It is unfortunate that so much trust is put into the numbers from this report. These CB Insights numbers seem as accurate as the Startup Genome project, which is not very accurate. We have tried to contact CB Insights numerous times to understand how they got them because they simply don't make sense. We have gotten no call back unfortunately. As soon as we saw them, we did a quick back of the envelop calculation of what we knew off sub-set of MIT companies and found them to be off for MIT by at least 2.5x. This calls into great question the data. We want to promote entrepreneurship and are much less wrapped up in the ratings headlines game than we are about wanting to learn something to improve our service to out students. For this to be possible from these reports, the data has to be credible which it is not from what we can tell. It is also true that we measure output and not inputs at MIT as they are much more important so the proper measurement is economic impact (companies, jobs, revenue, etc.). This is not to say that Stanford is not wonderful - it is and we all work together to promote entrepreneurship for our students. It is a common cause that unites us. All I will say is that in this thirst for "rankings", we are unfortunately seeing a lot of unrigorous data analysis.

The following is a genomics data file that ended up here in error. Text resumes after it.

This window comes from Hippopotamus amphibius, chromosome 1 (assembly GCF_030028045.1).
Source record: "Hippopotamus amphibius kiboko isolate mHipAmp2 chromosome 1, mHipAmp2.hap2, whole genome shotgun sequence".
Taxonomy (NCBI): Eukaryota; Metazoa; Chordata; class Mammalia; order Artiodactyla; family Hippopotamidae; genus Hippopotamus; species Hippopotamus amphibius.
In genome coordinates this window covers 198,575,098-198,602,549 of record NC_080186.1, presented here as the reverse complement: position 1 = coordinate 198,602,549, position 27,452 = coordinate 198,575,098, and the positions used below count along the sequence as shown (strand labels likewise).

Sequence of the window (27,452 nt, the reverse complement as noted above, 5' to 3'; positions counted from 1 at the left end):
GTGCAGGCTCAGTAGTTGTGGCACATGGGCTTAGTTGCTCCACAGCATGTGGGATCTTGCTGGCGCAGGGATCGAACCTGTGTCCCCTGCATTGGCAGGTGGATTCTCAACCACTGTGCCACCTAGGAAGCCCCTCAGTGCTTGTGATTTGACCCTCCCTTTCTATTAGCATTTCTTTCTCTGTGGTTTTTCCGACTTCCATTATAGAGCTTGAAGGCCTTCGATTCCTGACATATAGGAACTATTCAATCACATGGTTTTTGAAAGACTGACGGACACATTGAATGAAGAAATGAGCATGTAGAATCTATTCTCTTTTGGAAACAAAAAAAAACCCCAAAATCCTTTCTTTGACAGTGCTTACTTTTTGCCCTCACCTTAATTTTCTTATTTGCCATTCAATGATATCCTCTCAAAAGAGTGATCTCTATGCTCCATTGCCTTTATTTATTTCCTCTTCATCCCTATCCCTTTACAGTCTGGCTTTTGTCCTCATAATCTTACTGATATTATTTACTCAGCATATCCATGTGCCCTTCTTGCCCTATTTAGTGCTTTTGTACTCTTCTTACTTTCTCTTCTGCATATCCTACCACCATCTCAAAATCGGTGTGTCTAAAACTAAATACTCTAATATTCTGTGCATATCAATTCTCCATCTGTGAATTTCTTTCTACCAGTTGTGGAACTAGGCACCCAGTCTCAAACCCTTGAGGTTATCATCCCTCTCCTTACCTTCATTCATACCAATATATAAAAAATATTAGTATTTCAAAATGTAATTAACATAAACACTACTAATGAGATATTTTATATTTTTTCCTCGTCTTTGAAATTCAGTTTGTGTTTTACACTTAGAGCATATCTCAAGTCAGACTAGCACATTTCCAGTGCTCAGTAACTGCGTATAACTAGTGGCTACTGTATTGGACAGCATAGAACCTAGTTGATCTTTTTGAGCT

Drones are, in essence, flying autonomous vehicles. Pros and cons surrounding drones today might well foreshadow the debate over the development of self-driving cars. In the context of a strongly regulated aviation industry, "self-flying" drones pose a fresh challenge. How safe is it to fly drones in different environments? Should drones be required for visual line of sight – as are piloted airplanes? Join EE Times' Junko Yoshida as she moderates a panel of drone experts.